Adults with cerebral palsy twice as likely to develop heart and lung diseases, research suggests

People with cerebral palsy are twice as likely to develop heart and lung diseases, a new study has revealed.

The finding forms part of a major new study published by Brunel University London and the Royal College of Surgeons in Ireland (RCSI).

The research compared the health profiles of some 1,700 adults with cerebral palsy against 5,000 adults without the condition to uncover specific health risks, such as asthma and stroke.

While the study found that adults with cerebral palsy are no more likely to develop diabetes or cancer, they are 75 per cent more likely to have a chronic disease and twice as likely to develop cardiovascular disease or chronic respiratory disease.

Specifically, adults with cerebral palsy were 2.6 times more likely to develop heart failure, 5.5 times more likely to have a stroke, and 2.2 more likely to develop asthma.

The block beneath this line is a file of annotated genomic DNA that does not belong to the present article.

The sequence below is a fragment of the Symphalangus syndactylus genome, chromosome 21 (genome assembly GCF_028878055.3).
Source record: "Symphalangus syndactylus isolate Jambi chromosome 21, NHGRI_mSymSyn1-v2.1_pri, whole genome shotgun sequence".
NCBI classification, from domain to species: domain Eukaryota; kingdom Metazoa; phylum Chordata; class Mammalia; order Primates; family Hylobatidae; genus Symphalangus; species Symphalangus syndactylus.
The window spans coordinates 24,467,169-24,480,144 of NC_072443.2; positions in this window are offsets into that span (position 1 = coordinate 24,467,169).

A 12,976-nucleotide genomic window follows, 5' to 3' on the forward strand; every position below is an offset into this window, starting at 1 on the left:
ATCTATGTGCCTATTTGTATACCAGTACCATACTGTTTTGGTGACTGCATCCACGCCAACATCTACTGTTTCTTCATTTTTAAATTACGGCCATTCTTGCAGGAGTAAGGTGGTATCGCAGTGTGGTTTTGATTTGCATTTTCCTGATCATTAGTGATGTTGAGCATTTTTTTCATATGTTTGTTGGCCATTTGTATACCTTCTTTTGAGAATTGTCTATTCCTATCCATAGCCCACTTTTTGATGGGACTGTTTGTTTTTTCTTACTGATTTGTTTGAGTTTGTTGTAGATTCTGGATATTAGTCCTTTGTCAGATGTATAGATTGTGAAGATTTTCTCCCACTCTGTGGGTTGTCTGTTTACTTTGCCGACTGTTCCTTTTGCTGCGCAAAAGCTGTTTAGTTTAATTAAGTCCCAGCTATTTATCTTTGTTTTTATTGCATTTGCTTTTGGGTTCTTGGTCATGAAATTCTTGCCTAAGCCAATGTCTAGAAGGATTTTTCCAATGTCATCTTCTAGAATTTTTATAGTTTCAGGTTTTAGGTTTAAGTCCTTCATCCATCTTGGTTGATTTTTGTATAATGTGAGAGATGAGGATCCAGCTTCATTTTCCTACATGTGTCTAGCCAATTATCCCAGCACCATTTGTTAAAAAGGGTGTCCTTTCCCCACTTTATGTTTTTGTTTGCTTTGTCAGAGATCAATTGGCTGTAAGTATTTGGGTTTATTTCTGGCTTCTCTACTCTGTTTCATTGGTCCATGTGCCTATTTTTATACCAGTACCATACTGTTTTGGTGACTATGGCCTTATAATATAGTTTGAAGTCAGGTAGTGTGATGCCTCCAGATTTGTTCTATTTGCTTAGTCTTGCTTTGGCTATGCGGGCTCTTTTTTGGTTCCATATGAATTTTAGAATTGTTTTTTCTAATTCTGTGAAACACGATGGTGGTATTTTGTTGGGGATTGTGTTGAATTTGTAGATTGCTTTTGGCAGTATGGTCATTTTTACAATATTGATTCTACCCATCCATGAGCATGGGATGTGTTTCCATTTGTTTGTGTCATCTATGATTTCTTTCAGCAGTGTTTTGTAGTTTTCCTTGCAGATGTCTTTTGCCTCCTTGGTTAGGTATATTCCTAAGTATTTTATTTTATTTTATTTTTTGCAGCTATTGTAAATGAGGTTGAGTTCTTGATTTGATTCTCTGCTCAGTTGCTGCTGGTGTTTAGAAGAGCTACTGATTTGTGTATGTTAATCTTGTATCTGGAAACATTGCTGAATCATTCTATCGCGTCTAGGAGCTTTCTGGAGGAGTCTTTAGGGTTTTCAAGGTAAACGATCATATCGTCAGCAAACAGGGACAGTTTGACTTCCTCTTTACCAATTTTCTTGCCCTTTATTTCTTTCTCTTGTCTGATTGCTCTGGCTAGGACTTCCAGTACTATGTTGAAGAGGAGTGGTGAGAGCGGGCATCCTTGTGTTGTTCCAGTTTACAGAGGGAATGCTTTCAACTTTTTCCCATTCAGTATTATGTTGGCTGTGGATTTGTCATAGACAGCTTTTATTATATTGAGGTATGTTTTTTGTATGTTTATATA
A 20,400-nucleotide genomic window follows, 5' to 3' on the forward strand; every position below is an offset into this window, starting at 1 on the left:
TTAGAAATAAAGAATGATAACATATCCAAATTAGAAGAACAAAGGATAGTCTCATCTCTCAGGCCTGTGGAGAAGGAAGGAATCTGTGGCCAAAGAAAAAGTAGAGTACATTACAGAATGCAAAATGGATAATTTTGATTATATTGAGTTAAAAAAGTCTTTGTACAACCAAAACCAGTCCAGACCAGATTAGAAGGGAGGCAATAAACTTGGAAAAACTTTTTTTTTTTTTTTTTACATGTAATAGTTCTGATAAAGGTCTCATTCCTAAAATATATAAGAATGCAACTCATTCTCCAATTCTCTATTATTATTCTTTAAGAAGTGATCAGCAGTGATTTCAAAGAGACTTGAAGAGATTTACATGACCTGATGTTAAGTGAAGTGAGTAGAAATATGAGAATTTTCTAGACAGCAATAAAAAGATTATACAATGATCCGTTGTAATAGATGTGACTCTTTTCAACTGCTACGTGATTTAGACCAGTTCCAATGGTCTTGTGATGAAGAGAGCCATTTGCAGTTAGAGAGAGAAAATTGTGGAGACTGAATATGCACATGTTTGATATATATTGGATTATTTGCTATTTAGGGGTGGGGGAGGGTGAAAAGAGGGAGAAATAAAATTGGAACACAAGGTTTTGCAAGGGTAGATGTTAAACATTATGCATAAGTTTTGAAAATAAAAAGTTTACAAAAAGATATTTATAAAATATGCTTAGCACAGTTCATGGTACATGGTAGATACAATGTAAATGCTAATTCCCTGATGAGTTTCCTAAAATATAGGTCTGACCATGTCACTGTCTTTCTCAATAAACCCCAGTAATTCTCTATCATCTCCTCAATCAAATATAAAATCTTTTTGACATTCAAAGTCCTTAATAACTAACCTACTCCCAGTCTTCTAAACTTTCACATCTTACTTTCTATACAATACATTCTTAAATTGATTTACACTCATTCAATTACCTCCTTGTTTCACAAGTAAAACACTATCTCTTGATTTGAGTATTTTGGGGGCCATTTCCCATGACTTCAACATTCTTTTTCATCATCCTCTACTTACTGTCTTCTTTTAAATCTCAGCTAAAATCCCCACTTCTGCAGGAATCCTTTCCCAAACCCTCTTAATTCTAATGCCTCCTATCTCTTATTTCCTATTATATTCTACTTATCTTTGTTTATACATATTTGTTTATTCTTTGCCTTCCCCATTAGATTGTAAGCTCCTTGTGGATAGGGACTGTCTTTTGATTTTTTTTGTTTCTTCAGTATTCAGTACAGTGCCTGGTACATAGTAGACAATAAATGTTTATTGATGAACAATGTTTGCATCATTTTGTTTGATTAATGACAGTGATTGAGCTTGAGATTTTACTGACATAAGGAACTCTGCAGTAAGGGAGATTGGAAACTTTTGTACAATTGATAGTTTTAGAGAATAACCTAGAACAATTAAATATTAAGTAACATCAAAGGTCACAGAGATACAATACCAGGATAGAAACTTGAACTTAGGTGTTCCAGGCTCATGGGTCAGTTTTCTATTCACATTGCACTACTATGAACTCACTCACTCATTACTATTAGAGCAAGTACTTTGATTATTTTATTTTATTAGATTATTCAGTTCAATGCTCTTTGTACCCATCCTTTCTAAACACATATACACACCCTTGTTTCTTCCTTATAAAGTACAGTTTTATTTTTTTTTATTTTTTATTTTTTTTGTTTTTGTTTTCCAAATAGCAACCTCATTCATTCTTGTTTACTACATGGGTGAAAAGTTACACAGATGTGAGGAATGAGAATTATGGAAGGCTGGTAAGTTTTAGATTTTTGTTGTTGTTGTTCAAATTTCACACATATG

The scientists also noted an increased risk of hypertension and ischaemic heart disease.

With most people with cerebral palsy now not only surviving into adulthood but expecting a near-normal life expectancy, the researchers said it is important that adults with the condition have access to specialist healthcare.

“Until recently, we did not know much about the consequences of ageing with cerebral palsy,” said study leader Dr Jennifer Ryan.

“Our findings highlight the need for further research into the management of non-communicable diseases in this population.

“Recent clinical guidelines for adults with cerebral palsy in the UK recommended that pathways need to be developed that allow adults with cerebral palsy access to a multidisciplinary team.”

Dr Ryan added that “being able to reach health professionals early, such as physiotherapists, orthopaedic surgeons and neurologists with knowledge of cerebral palsy, may slow deterioration and prevent them from getting secondary conditions”.

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